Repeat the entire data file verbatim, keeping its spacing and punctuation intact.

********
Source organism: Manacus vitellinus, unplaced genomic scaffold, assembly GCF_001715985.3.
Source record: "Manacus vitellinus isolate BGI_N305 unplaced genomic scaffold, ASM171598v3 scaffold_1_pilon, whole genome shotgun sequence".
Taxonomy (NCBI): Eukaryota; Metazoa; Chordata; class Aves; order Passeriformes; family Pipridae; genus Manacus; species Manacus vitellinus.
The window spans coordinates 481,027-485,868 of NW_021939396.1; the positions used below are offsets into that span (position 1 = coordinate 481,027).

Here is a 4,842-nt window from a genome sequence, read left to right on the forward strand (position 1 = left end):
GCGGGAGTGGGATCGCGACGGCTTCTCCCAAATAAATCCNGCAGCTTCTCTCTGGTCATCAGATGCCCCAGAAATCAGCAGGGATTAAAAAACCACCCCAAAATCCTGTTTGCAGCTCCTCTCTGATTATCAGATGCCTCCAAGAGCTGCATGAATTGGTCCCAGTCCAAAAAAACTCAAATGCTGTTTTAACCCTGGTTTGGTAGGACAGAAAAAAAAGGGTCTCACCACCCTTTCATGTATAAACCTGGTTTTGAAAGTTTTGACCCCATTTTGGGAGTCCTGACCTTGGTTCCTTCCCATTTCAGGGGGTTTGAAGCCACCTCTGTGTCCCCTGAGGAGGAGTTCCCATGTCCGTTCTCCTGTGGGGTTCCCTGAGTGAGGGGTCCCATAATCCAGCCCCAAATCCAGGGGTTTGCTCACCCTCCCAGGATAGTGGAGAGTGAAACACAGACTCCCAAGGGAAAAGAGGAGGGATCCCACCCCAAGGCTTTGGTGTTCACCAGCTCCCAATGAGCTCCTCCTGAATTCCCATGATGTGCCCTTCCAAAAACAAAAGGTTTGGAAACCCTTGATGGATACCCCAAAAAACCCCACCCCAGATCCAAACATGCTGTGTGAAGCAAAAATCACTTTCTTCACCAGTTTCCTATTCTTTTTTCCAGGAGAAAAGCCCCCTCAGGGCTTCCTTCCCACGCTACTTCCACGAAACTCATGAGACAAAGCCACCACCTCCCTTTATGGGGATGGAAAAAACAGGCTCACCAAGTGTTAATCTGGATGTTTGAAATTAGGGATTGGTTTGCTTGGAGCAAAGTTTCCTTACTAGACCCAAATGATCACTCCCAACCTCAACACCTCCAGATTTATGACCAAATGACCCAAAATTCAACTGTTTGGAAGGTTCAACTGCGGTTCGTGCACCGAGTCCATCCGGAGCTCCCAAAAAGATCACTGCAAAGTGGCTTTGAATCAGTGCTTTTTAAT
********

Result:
Source organism: Manacus vitellinus, unplaced genomic scaffold, assembly GCF_001715985.3.
Source record: "Manacus vitellinus isolate BGI_N305 unplaced genomic scaffold, ASM171598v3 scaffold_1_pilon, whole genome shotgun sequence".
Taxonomy (NCBI): Eukaryota; Metazoa; Chordata; class Aves; order Passeriformes; family Pipridae; genus Manacus; species Manacus vitellinus.
The window spans coordinates 481,027-485,868 of NW_021939396.1; the positions used below are offsets into that span (position 1 = coordinate 481,027).

Here is a 4,842-nt window from a genome sequence, read left to right on the forward strand (position 1 = left end):
GCGGGAGTGGGATCGCGACGGCTTCTCCCAAATAAATCCNGCAGCTTCTCTCTGGTCATCAGATGCCCCAGAAATCAGCAGGGATTAAAAAACCACCCCAAAATCCTGTTTGCAGCTCCTCTCTGATTATCAGATGCCTCCAAGAGCTGCATGAATTGGTCCCAGTCCAAAAAAACTCAAATGCTGTTTTAACCCTGGTTTGGTAGGACAGAAAAAAAAGGGTCTCACCACCCTTTCATGTATAAACCTGGTTTTGAAAGTTTTGACCCCATTTTGGGAGTCCTGACCTTGGTTCCTTCCCATTTCAGGGGGTTTGAAGCCACCTCTGTGTCCCCTGAGGAGGAGTTCCCATGTCCGTTCTCCTGTGGGGTTCCCTGAGTGAGGGGTCCCATAATCCAGCCCCAAATCCAGGGGTTTGCTCACCCTCCCAGGATAGTGGAGAGTGAAACACAGACTCCCAAGGGAAAAGAGGAGGGATCCCACCCCAAGGCTTTGGTGTTCACCAGCTCCCAATGAGCTCCTCCTGAATTCCCATGATGTGCCCTTCCAAAAACAAAAGGTTTGGAAACCCTTGATGGATACCCCAAAAAACCCCACCCCAGATCCAAACATGCTGTGTGAAGCAAAAATCACTTTCTTCACCAGTTTCCTATTCTTTTTTCCAGGAGAAAAGCCCCCTCAGGGCTTCCTTCCCACGCTACTTCCACGAAACTCATGAGACAAAGCCACCACCTCCCTTTATGGGGATGGAAAAAACAGGCTCACCAAGTGTTAATCTGGATGTTTGAAATTAGGGATTGGTTTGCTTGGAGCAAAGTTTCCTTACTAGACCCAAATGATCACTCCCAACCTCAACACCTCCAGATTTATGACCAAATGACCCAAAATTCAACTGTTTGGAAGGTTCAACTGCGGTTCGTGCACCGAGTCCATCCGGAGCTCCCAAAAAGATCACTGCAAAGTGGCTTTGAATCAGTGCTTTTTAAT